by Keren Setton
JERUSALEM, June 8 (Xinhua) -- Weeks before Israeli Prime Minister Benjamin Netanyahu may go ahead with plans to annex territories in the West Bank, the debate within Israel and in the international community continues.
The annexation, which may come in July, is in line with U.S. President Donald Trump's Middle East peace plan revealed earlier this year, which includes Israel annexing territory that the majority of the international community believes should be part of a future Palestinian state.
Israel captured the West Bank territories during the 1967 Middle East war. According to various UN resolutions, Israeli settlement activity is considered illegal. But Trump has adopted a dramatically different approach to the Israeli-Palestinian conflict and taken controversial steps in demonstrating this.
The Trump administration has already recognized Jerusalem as Israel's capital and moved its embassy to the city. The U.S. president also recognized Israeli sovereignty over the Golan Heights, the area Israel also captured in the 1967 war from Syrian hands.
Palestinians have rejected Trump's so-called "Deal of the Century" from the get-go.
The annexation was one of Netanyahu's main election promises. As his government was sworn in just weeks ago, he supposedly has the political maneuvering space to make the move. However, it comes with significant risk and Netanyahu has repeatedly proven himself as a risk-averse leader.
Netanyahu faces internal opposition from the right wing which opposes the other part of the Trump deal: the establishment of a Palestinian state later on. But also, the Israeli leader has coalition partners who do not have a clear position on unilateral annexation and may oppose him.
There is also the potential of severe international criticism and repercussions, ranging from Gulf states to the European Union (EU) which has voiced staunch opposition to the move.
Annexation will probably fuel further anti-Israeli sentiment amongst Palestinians, who are divided between supporters of the more moderate Palestinian Authority (PA), led by President Mahmoud Abbas, and militant organizations such as Hamas, which rules the Gaza Strip and deny Israel's right to exist.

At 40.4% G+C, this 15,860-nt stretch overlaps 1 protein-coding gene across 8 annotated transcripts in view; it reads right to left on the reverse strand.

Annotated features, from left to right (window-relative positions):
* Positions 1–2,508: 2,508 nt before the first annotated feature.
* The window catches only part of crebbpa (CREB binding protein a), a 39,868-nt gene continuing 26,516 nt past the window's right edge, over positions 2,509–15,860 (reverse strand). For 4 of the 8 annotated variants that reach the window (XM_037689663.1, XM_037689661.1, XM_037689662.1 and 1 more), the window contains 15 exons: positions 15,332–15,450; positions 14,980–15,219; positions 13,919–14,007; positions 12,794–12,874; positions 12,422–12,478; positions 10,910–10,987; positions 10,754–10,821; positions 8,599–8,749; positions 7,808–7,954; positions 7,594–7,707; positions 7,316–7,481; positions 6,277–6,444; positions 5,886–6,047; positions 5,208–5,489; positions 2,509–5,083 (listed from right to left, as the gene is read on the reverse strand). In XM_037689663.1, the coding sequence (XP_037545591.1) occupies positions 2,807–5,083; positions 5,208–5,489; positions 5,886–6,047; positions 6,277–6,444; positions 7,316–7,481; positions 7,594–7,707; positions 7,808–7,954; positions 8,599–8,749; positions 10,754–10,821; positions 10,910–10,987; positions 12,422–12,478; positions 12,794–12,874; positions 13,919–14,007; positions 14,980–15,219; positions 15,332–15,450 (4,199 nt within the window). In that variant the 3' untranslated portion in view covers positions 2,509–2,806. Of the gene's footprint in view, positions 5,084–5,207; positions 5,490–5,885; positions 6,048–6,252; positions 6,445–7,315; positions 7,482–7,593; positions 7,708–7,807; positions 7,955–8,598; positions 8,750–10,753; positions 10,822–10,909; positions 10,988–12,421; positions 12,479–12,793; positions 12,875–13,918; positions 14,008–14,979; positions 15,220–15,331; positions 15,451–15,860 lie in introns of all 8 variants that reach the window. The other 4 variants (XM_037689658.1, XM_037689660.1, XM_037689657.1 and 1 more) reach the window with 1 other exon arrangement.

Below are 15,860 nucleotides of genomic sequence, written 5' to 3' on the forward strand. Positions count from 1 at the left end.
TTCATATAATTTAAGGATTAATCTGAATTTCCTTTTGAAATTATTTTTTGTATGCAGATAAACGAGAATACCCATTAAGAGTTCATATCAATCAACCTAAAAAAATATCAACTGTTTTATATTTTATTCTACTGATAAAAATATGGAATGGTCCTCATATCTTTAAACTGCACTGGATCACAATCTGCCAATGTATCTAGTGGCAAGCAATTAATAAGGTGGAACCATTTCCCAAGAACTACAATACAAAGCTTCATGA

"Palestinians maximalists, like Hamas, will take advantage of the annexation as evidence of the error that the Palestinians who were willing to entertain territorial compromise have committed," said Ofer Zalzberg, a senior analyst on Israeli-Palestinian affairs.
The PA has already announced it is not bound by any treaties it has signed with Israel and has cut off security cooperation. This cooperation not only helps prevent militant attacks against Israelis but has a key role in maintaining the stability of Abbas' administration.
The absence of cooperation could become increasingly evident if Palestinians decide to protest against annexation and clash with Israeli soldiers at crossings and checkpoints. Palestinian security forces may no longer be there to serve as a critical buffer.
Abbas has also announced their intention to refuse tax money Israel owes the PA. This move could fuel a major economic crisis in an already weakened Palestinian economy.
Therefore, Netanyahu might choose to apply Israeli law to smaller parts of the West Bank, in an attempt to mitigate international criticism.
"If Netanyahu goes for a lesser version of annexation, international motivation to act will decrease," said Nimrod Goren, head of the Israeli Institute for Regional Foreign Policies. "But even a smaller move will be viewed as problematic."
Later this week, the German Foreign Minister Heiko Maas is scheduled to arrive in Jerusalem. According to Israeli media, he is expected to warn Netanyahu that moving forward with annexation will cause damage to Israel's ties with Germany and EU.
France has also warned of severe consequences with its ambassador to Israel saying it will view annexation as a "serious violation of international law."
"No country has detailed their response yet and this is no coincidence," Goren added. "They want to see the Israeli decision and then will present the price."
The concern is that such a new policy would trigger a response that has not been seen before. Israel will be risking its delicate relationship with Jordan, which has already been outspoken on the negative ramifications including a possible annulment of the peace agreement between the two sides. Diplomatic relations will probably be downscaled.
This may also occur vis-a-vis Egypt. Such moves would be a blow to Netanyahu's efforts in recent years to foster relations with Arab states.
"It will become much harder for Arab governments to justify their relations with Israel," Zalzberg said.
Recently, the UN Mideast envoy Nikolay Mladenov has also held discussions in an attempt to prepare for a possible Israeli move. The feeling is that if Israel proceeds, it will be a game-changer in the conflict.
"Annexation is a significant move. It will cause a major rift, and is not just another move that major actors will be able to accept," Goren added. Enditem